Attorney Communication

In this addition, contributor Melanie Ludlow of Vilanova Law School, gives her thoughts on attorney communication.  We strive to maintain prompt and effective communication at all times in our firm.  Melanie is working for Goodman Law Center as an independently contracted researcher and writer.

Much in life requires good and effective communication- success in marriage, success at work, success in school.  However, in today’s society, most communication gets lost in translation.  Depending on factors such as upbringing, educational background, beliefs, emotional status, and interests, each person interprets (insert noun) individually and uniquely.  One word/phrase/letter can mean some completely different to two people.  Because of this, something gets lost.  I believe that something is effect.  Law school attempts (and doesn’t fail, usually) to teach future attorneys how to effectively communicate.  Law school curriculum includes legal writing and trial advocacy courses to assist in this process.  While it is true that lawyers do a lot of writing, most of the time they communicate on the phone or face to face.

Not only are lawyers valued by their clients, the opposition also appreciates communicating with attorneys.  Things get done when there is communication.  Certain government agencies, for example, require communication, usually by phone or mail.  Let’s take the IRS, for example.  If a taxpayer has been audited and additional taxes are assessed, the IRS will mail a letter to the taxpayer asking for additional information or requesting a response.  If the taxpayer delays or completely fails to respond to the IRS, the IRS gets mad.  Never the quitter, the IRS will continue to send additional letters to the taxpayer, more and more threatening than the last.  At this point, hopefully, the taxpayer will realize that they have created a serious mess and need to take action.  That action usually includes hiring an attorney to represent them before the IRS.  What does the attorney do to assist the client?  Communicate.  Once hired by the taxpayer/client, the attorney’s first move will be to call the IRS.  Sometimes, these tax problems can be resolved after the first phone call.  Effective communication: it is a skill good lawyers attempt to perfect.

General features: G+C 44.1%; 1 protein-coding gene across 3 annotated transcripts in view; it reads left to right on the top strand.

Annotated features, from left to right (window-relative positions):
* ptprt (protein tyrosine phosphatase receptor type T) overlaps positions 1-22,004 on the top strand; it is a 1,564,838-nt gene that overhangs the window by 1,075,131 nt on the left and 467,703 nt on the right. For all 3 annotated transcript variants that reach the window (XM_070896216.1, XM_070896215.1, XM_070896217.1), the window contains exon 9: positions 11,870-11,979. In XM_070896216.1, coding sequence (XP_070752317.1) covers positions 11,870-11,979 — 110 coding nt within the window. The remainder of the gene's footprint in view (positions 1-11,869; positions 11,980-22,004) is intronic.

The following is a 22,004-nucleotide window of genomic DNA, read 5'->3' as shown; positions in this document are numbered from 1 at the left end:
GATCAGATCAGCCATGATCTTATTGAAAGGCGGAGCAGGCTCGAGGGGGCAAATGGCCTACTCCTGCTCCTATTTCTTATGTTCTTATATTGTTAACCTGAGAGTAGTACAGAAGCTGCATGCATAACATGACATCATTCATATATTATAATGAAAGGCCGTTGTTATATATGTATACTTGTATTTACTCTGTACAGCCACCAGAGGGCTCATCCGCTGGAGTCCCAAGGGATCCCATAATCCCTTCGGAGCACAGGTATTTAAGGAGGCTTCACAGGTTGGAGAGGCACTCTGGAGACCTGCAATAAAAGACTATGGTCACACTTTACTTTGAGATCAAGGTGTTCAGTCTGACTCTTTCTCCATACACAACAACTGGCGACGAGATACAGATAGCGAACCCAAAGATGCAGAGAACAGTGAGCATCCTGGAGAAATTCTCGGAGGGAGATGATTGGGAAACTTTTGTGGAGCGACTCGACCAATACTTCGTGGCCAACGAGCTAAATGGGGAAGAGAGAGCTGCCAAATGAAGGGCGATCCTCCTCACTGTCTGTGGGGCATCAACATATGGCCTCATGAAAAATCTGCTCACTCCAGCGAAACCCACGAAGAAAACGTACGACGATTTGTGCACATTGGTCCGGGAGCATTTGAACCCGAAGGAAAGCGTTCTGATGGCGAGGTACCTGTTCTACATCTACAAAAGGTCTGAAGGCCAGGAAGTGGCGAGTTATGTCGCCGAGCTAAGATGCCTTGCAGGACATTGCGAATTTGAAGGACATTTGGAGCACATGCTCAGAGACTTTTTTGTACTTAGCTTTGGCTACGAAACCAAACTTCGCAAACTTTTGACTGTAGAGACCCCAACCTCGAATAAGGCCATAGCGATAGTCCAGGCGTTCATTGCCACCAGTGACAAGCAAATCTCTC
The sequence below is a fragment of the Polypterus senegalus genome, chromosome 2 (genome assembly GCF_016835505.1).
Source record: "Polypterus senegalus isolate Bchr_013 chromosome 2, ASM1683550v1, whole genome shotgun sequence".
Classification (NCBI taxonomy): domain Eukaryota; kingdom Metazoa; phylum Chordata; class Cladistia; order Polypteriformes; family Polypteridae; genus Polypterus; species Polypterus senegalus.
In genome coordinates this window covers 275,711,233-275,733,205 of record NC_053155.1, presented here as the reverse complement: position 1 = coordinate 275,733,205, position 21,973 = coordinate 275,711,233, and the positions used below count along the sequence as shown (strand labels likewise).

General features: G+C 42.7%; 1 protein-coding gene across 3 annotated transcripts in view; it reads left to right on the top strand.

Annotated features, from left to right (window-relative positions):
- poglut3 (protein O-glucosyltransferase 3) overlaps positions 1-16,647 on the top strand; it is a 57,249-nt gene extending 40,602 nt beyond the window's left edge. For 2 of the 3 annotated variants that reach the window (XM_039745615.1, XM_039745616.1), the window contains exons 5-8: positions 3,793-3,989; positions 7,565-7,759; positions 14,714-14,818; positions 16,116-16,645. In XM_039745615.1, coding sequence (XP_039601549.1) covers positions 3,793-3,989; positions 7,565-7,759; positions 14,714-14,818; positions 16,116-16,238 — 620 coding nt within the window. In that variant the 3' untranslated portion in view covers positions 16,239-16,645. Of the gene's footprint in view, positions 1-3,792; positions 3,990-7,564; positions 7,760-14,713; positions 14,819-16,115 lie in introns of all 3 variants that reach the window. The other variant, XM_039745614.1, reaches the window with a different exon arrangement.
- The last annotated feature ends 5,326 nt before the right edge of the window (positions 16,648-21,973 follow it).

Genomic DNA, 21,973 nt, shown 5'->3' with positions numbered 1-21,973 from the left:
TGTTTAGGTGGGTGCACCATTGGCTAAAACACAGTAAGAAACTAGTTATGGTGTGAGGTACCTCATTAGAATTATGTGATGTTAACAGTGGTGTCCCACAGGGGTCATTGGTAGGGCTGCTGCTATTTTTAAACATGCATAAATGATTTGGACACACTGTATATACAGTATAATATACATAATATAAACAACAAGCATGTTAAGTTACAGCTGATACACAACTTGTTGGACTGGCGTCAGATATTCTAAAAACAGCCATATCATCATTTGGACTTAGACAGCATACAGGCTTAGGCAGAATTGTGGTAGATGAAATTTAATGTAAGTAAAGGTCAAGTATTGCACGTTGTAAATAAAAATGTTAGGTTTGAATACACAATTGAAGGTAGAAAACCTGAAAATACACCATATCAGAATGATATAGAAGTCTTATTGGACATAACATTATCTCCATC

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Mark A. Goodman, Esq.